The nature of the route we now pursued struck me more forcibly than anything I had yet seen, as illustrating the indolent disposition of the islanders. The path was obviously the most beaten one in the valley, several others leading from each side into it, and perhaps for successive generations it had formed the principal avenue of the place. And yet, until I grew more familiar with its impediments, it seemed as difficult to travel as the recesses of a wilderness. Part of it swept around an abrupt rise of ground, the surface of which was broken by frequent inequalities, and thickly strewn with projecting masses of rocks, whose summits were often hidden from view by the drooping foliage of the luxurious vegetation. Sometimes directly over, sometimes evading these obstacles with a wide circuit, the path wound along;—one moment climbing over a sudden eminence smooth with continued wear, then descending on the other side into a steep glen, and crossing the flinty channel of a brook. Here it pursued the depths of a glade, occasionally obliging you to stoop beneath vast horizontal branches; and now you stepped over huge trunks and boughs that lay rotting across the track.
Such was the grand thoroughfare of Typee. After proceeding a little distance along it—Kory-Kory panting and blowing with the weight of his burden—I dismounted from his back, and grasping the long spear of Mehevi in my hand, assisted my steps over the numerous obstacles of the road; preferring this mode of advance to one which, from the difficulties of the way, was equally painful to myself and my wearied servitor.
Our journey was soon at an end; for, scaling a sudden height, we came abruptly upon the place of our destination. I wish that it were possible to sketch in words this spot as vividly as I recollect it.
Here were situated the Taboo groves of the valley—the scene of many a prolonged feast, of many a horrid rite. Beneath the dark shadows of the consecrated bread-fruit trees there reigned a solemn twilight—a cathedral-like gloom. The frightful genius of pagan worship seemed to brood in silence over the place, breathing its spell upon every object around. Here and there, in the depths of these awful shades, half screened from sight by masses of overhanging foliage, rose the idolatrous altars of the savages, built of enormous blocks of black and polished stone, placed one upon another, without cement, to the height of twelve or fifteen feet, and surmounted by a rustic open temple, enclosed with a low picket of canes, within which might be seen, in various stages of decay, offerings of bread-fruit and cocoanuts, and the putrefying relics of some recent sacrifice.
In the midst of the wood was the hallowed 'Hoolah Hoolah' ground—set apart for the celebration of the fantastical religious ritual of these people—comprising an extensive oblong pi-pi, terminating at either end in a lofty terraced altar, guarded by ranks of hideous wooden idols, and with the two remaining sides flanked by ranges of bamboo sheds, opening towards the interior of the quadrangle thus formed. Vast trees, standing in the middle of this space, and throwing over it an umbrageous shade, had their massive trunks built round with slight stages, elevated a few feet above the ground, and railed in with canes, forming so many rustic pulpits, from which the priests harangued their devotees.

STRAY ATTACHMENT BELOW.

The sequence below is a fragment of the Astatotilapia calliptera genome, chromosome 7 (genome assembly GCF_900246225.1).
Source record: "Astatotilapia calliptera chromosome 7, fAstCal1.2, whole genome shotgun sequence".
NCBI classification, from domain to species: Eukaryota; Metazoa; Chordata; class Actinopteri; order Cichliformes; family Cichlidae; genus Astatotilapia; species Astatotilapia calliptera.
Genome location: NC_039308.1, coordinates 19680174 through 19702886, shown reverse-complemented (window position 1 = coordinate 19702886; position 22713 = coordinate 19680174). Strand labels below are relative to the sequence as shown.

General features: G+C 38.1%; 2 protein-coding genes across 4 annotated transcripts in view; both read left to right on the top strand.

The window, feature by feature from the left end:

This holiest of spots was defended from profanation by the strictest edicts of the all-pervading 'taboo', which condemned to instant death the sacrilegious female who should enter or touch its sacred precincts, or even so much as press with her feet the ground made holy by the shadows that it cast.
Access was had to the enclosure through an embowered entrance, on one side, facing a number of towering cocoanut trees, planted at intervals along a level area of a hundred yards. At the further extremity of this space was to be seen a building of considerable size, reserved for the habitation of the priests and religious attendants of the groves.
In its vicinity was another remarkable edifice, built as usual upon the summit of a pi-pi, and at least two hundred feet in length, though not more than twenty in breadth. The whole front of this latter structure was completely open, and from one end to the other ran a narrow verandah, fenced in on the edge of the pi-pi with a picket of canes. Its interior presented the appearance of an immense lounging place, the entire floor being strewn with successive layers of mats, lying between parallel trunks of cocoanut trees, selected for the purpose from the straightest and most symmetrical the vale afforded.
To this building, denominated in the language of the natives the 'Ti', Mehevi now conducted us. Thus far we had been accompanied by a troop of the natives of both sexes; but as soon as we approached its vicinity, the females gradually separated themselves from the crowd, and standing aloof, permitted us to pass on. The merciless prohibitions of the taboo extended likewise to this edifice, and were enforced by the same dreadful penalty that secured the Hoolah-Hoolah ground from the imaginary pollution of a woman's presence.
On entering the house, I was surprised to see six muskets ranged against the bamboo on one side, from the barrels of which depended as many small canvas pouches, partly filled with powder.